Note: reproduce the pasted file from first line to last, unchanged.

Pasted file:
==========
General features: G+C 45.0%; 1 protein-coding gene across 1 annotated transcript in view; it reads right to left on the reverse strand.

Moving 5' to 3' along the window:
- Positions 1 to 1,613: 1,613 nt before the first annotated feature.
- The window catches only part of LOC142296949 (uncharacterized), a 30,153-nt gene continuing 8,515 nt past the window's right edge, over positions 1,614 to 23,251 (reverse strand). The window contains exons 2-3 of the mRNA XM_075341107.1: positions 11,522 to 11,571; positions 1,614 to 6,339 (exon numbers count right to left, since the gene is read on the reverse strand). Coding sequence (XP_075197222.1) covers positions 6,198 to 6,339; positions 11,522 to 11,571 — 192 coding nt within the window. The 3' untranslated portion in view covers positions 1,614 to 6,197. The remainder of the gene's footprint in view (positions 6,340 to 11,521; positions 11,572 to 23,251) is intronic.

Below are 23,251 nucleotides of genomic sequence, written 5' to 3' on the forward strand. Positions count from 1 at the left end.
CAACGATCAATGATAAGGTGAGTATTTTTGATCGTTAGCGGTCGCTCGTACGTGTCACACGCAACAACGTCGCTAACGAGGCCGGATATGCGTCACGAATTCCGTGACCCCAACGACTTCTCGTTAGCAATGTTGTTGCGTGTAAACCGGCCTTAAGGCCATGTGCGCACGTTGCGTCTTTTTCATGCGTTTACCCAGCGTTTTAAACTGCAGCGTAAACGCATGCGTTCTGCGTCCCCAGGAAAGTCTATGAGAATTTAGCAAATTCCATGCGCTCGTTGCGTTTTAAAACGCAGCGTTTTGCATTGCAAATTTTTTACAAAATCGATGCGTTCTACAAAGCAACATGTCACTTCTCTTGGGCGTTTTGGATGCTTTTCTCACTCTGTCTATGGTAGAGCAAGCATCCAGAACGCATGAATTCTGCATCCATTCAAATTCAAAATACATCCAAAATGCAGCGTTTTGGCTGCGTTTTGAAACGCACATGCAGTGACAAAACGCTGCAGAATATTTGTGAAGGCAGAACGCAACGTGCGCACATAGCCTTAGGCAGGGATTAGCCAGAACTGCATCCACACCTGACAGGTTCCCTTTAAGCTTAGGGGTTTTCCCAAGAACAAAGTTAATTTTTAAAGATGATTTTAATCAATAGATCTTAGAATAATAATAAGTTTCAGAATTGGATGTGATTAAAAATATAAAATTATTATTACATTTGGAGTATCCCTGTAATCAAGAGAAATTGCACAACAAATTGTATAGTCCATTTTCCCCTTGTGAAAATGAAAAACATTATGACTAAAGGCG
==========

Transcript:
General features: G+C 45.0%; 1 protein-coding gene across 1 annotated transcript in view; it reads right to left on the reverse strand.

Moving 5' to 3' along the window:
- Positions 1 to 1,613: 1,613 nt before the first annotated feature.
- The window catches only part of LOC142296949 (uncharacterized), a 30,153-nt gene continuing 8,515 nt past the window's right edge, over positions 1,614 to 23,251 (reverse strand). The window contains exons 2-3 of the mRNA XM_075341107.1: positions 11,522 to 11,571; positions 1,614 to 6,339 (exon numbers count right to left, since the gene is read on the reverse strand). Coding sequence (XP_075197222.1) covers positions 6,198 to 6,339; positions 11,522 to 11,571 — 192 coding nt within the window. The 3' untranslated portion in view covers positions 1,614 to 6,197. The remainder of the gene's footprint in view (positions 6,340 to 11,521; positions 11,572 to 23,251) is intronic.

Below are 23,251 nucleotides of genomic sequence, written 5' to 3' on the forward strand. Positions count from 1 at the left end.
CAACGATCAATGATAAGGTGAGTATTTTTGATCGTTAGCGGTCGCTCGTACGTGTCACACGCAACAACGTCGCTAACGAGGCCGGATATGCGTCACGAATTCCGTGACCCCAACGACTTCTCGTTAGCAATGTTGTTGCGTGTAAACCGGCCTTAAGGCCATGTGCGCACGTTGCGTCTTTTTCATGCGTTTACCCAGCGTTTTAAACTGCAGCGTAAACGCATGCGTTCTGCGTCCCCAGGAAAGTCTATGAGAATTTAGCAAATTCCATGCGCTCGTTGCGTTTTAAAACGCAGCGTTTTGCATTGCAAATTTTTTACAAAATCGATGCGTTCTACAAAGCAACATGTCACTTCTCTTGGGCGTTTTGGATGCTTTTCTCACTCTGTCTATGGTAGAGCAAGCATCCAGAACGCATGAATTCTGCATCCATTCAAATTCAAAATACATCCAAAATGCAGCGTTTTGGCTGCGTTTTGAAACGCACATGCAGTGACAAAACGCTGCAGAATATTTGTGAAGGCAGAACGCAACGTGCGCACATAGCCTTAGGCAGGGATTAGCCAGAACTGCATCCACACCTGACAGGTTCCCTTTAAGCTTAGGGGTTTTCCCAAGAACAAAGTTAATTTTTAAAGATGATTTTAATCAATAGATCTTAGAATAATAATAAGTTTCAGAATTGGATGTGATTAAAAATATAAAATTATTATTACATTTGGAGTATCCCTGTAATCAAGAGAAATTGCACAACAAATTGTATAGTCCATTTTCCCCTTGTGAAAATGAAAAACATTATGACTAAAGGCG